Floating exchange rates may beat the alternative, but the idea, which I ascribe to Friedman, that they won't fluctuate widely with associated huge current account surpluses and deficits is now known to be false. Also I vaguely recall reading an Newsweek column by Samuelson about who cares about the current account deficit which we can ban permanently by floating the exchange rate (needless to say, he was wrong, the point is that I think he agreed with Friedman). This is a recollection of something written in the early 70s (when I was in my early teens) which can't be googled.

Rules v discretion in monetary policy. Has anyone noticed that the FOMC is not working according to a rule ? Here I think market monetarists argue that something should be done and would work fine.

Anyway, Rowe and I agree that Friedman dominates mainstream (non RBC) macro. But he seems to think that this is the result of some sort of inquiry which might be construed as scientific. I think it is based on almost universal almost utter contempt for the evidence.

update: I see I have gotten off topic. I should have stuck to the challenge of finding some point where Solow clearly disagreed with Friedman and subsequent data strongly support Friedman. Solow Importantly, I am not discussing Solow's (massive) original contributions -- if Friedman said something first, and Solow agreed, then they didn't debate.

I can think of two debates. One alleged and very famous debate was about the Phillips curve. However, recollections of Solow's position are inconsistent with what he actually wrote. I see two points where Solow disagreed with Friedman. First, in current terminology, Solow argued that inflation expectations were sometimes anchored (sometimes as in not in Latin America in the 60s). Here, current discussion seems to me to follow Solow almost exactly. Second, Solow discussed cyclical unemployment becoming structural. This is now called hysteresis. As far as I know, Friedman didn't consider the issue. It seems to be quite important. Anyway, on the PIH debate, I suggest the reader (if anyone is still reading go to James Forder at Oxford).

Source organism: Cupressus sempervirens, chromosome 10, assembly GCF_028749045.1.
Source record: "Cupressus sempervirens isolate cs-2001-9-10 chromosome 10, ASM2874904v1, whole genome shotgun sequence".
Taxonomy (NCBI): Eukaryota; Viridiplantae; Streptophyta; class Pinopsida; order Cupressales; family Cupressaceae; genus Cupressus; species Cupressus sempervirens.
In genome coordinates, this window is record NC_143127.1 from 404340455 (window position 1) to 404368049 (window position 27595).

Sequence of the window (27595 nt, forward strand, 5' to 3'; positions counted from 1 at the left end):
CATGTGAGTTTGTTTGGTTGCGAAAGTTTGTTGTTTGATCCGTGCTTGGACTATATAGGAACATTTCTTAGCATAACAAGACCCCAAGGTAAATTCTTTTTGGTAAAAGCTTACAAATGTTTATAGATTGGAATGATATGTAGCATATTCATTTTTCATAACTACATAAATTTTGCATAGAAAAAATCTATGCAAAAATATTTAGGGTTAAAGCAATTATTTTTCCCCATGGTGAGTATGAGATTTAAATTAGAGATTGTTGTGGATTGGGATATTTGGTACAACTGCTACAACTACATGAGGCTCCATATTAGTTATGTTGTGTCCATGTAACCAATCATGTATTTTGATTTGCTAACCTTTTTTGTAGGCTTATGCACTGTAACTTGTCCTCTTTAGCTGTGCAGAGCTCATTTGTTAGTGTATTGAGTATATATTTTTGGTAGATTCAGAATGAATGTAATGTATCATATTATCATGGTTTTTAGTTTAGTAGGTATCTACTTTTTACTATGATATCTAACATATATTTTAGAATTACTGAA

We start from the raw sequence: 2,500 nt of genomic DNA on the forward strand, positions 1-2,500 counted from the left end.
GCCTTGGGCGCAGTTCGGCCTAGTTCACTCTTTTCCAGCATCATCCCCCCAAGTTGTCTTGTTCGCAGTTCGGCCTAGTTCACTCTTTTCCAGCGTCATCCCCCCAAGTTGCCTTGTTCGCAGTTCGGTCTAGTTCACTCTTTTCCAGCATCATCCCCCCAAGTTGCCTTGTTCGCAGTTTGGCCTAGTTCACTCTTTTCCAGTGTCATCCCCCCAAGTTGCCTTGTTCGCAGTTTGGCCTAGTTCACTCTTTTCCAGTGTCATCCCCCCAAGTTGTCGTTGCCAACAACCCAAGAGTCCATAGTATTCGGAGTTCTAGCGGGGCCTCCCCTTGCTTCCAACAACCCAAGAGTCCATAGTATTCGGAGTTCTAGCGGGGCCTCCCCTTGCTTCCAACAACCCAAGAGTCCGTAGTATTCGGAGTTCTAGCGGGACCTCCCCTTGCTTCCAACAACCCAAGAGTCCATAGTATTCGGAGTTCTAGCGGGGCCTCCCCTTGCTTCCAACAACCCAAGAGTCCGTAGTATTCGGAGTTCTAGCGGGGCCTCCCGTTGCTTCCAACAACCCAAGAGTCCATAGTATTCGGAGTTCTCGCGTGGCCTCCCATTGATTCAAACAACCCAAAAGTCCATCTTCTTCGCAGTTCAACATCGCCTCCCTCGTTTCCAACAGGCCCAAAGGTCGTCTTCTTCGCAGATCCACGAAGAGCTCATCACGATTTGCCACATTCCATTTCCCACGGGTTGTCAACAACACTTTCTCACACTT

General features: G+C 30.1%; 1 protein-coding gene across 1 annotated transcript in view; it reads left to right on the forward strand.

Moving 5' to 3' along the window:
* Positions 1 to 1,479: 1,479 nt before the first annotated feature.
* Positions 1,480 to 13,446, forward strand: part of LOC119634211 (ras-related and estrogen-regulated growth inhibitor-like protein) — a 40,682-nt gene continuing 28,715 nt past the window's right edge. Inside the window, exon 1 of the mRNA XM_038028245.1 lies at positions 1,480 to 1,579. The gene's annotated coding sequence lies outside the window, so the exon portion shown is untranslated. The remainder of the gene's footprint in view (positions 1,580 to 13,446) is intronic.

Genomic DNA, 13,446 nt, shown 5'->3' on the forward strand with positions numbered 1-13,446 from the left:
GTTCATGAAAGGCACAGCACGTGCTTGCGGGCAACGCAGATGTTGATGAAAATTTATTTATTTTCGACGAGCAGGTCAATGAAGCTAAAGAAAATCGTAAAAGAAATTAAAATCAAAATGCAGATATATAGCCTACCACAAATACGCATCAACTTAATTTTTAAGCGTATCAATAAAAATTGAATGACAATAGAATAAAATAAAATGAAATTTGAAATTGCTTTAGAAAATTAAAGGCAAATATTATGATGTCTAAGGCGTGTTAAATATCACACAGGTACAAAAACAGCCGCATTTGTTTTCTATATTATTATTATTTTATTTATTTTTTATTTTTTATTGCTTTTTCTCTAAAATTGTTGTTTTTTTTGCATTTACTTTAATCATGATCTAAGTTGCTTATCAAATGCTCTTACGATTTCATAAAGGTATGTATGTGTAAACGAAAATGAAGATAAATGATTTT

On the PIH, Solow dismissed Ricardian equivalence. Friedman didn't use the phrase, but he clearly appealed to the concept. I think the evidence on this point is very clear.

This post is a reply to Rowe comments on an older post. Also in comments to that post, Alan Marin wrote something I was groping towards above

Finally, for now at least, I think that on the crucial Rules vs. Discretion 1970s disagreement between Friedman and the Keynesians, current practice fits neither exactly, but is closer to the Keynesians. Nick Rowe overstated the Friedman "victory" by ignoring the distinction between instruments and targets. Steady inflation is now viewed as a target, but Central Banks are given full discretion over their use of the instrument. This is very different than a Friedmanite rule of a steady increase in the quantity of the monetary base [*]. Central Banks do not even commit to an explicit unvarying Taylor Rule, which would have been closer to a Friedman type of rule. Simiilarly, CB monetary policy does not take Friedman's view that the lags in the effects of policy are so long and variable as to make any response to current events undesirable.
* update: See Nick Rowe in comments again ! The Friedman rule was k% growth of money not of monetary base. This means that during the brief period they tried to follow a Friedman rule, the FOMC had to monitor the money multiplier (IIRC M2 divided by Fed liabilities) and perform open market operations.

Vague Thoughts on Double Taxation of Dividends

Reader beware. This is economics but it isn't my field of expertise. There is a huge literature on the effects of double taxation of dividends which I haven't read.

Dividends are taxed first as corporate income then as personal income of shareholders. In contrast, interest paid by the firm is counted as a cost and subtracted when calculating (and taxing) corporate income. Economists have long argued that this creates inefficiencies. I what I vaguely recall as an actual effect of economic theory on policy, if I understand correctly, Glenn Hubbard convinced George Bush to propose the eventually enacted dividend tax cut of 2003 (see line 9b of your friendly 1040 income which isn't included in the sum of taxable income).

Mike Konczal and Brad DeLong suggested we read a (pdf warning) paper by Danny Yagan which asserts that the tax cut did not have the desired effect (I admit I have read only the abstract).